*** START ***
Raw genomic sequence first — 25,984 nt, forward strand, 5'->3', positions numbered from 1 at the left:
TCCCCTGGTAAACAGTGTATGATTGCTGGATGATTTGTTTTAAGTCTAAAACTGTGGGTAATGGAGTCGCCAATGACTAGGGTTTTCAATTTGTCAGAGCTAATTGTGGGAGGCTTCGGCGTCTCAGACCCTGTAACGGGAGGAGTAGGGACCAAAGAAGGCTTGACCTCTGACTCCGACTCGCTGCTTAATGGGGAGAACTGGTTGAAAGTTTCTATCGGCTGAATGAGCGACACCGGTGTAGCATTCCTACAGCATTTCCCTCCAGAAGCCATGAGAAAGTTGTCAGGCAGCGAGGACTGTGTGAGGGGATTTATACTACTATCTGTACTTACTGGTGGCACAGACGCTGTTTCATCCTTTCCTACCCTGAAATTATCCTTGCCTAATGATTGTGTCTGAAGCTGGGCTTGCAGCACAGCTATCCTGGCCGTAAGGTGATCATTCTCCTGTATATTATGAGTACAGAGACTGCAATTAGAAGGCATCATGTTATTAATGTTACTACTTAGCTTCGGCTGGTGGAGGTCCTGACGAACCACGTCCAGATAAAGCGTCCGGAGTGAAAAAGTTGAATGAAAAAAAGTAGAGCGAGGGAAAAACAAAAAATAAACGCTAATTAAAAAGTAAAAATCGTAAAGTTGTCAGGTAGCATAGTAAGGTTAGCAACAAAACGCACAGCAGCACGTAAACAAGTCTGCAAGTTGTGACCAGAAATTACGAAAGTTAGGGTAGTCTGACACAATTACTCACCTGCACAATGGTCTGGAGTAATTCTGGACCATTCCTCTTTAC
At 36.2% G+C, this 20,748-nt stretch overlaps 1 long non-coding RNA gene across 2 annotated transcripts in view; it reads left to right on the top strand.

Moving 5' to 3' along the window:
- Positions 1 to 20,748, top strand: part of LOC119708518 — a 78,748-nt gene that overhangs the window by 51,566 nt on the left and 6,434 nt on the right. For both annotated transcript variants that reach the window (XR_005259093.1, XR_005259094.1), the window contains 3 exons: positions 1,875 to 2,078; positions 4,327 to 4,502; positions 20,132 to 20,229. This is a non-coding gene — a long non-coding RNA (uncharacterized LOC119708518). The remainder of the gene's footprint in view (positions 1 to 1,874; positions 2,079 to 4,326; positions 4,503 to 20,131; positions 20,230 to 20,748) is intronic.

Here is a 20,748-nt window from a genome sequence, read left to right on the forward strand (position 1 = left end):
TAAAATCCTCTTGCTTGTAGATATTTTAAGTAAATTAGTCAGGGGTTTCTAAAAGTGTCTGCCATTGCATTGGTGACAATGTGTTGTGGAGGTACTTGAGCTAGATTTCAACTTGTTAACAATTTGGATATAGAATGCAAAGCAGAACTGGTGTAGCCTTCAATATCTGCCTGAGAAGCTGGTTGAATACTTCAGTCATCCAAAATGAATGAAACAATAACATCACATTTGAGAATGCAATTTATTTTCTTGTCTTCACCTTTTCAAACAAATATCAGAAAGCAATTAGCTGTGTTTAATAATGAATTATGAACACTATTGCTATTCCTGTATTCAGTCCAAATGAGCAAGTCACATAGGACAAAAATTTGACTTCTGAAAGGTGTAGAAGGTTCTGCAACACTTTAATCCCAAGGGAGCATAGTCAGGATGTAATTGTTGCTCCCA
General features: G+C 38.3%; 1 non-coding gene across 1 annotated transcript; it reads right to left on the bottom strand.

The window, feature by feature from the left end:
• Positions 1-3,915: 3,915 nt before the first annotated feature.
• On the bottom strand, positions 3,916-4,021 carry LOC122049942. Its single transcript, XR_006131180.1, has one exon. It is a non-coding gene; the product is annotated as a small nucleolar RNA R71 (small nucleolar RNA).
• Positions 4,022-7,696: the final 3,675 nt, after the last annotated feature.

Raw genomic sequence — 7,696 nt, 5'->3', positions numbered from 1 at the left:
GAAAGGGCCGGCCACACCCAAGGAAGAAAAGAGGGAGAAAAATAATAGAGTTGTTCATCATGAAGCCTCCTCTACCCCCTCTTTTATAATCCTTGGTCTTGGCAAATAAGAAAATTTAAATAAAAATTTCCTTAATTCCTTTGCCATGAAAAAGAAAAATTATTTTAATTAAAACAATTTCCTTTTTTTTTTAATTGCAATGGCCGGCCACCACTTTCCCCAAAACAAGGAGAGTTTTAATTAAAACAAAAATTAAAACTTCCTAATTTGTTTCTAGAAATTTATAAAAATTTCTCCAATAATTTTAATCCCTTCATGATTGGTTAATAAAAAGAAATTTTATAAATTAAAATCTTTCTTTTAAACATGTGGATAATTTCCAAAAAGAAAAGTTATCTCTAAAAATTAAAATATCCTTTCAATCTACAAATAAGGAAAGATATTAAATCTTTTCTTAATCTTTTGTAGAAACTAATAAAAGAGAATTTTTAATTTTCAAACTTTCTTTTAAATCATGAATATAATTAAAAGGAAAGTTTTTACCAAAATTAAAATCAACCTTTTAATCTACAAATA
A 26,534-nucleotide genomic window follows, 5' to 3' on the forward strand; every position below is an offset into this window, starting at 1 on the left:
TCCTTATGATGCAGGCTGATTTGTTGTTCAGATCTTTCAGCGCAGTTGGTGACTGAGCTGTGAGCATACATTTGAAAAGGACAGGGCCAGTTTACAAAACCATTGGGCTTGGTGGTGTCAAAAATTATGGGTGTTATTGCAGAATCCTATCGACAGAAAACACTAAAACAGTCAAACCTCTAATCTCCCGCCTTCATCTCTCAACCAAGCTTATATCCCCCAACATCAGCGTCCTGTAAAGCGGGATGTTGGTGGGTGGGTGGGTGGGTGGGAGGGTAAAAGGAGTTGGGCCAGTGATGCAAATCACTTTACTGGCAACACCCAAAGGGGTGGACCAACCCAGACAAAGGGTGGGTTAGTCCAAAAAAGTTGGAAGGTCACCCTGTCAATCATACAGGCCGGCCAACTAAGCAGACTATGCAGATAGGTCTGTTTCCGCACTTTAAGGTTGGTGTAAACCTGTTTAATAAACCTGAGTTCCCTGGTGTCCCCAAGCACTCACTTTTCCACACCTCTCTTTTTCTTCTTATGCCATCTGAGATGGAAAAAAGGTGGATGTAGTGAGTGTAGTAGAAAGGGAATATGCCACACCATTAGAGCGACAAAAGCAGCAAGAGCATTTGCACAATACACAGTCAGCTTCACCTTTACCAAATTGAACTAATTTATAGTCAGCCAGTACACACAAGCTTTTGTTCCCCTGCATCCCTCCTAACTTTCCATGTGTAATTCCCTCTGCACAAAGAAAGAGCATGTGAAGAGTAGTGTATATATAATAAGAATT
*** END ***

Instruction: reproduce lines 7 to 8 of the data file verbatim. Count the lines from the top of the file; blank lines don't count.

TAAAATCCTCTTGCTTGTAGATATTTTAAGTAAATTAGTCAGGGGTTTCTAAAAGTGTCTGCCATTGCATTGGTGACAATGTGTTGTGGAGGTACTTGAGCTAGATTTCAACTTGTTAACAATTTGGATATAGAATGCAAAGCAGAACTGGTGTAGCCTTCAATATCTGCCTGAGAAGCTGGTTGAATACTTCAGTCATCCAAAATGAATGAAACAATAACATCACATTTGAGAATGCAATTTATTTTCTTGTCTTCACCTTTTCAAACAAATATCAGAAAGCAATTAGCTGTGTTTAATAATGAATTATGAACACTATTGCTATTCCTGTATTCAGTCCAAATGAGCAAGTCACATAGGACAAAAATTTGACTTCTGAAAGGTGTAGAAGGTTCTGCAACACTTTAATCCCAAGGGAGCATAGTCAGGATGTAATTGTTGCTCCCA
General features: G+C 38.3%; 1 non-coding gene across 1 annotated transcript; it reads right to left on the bottom strand.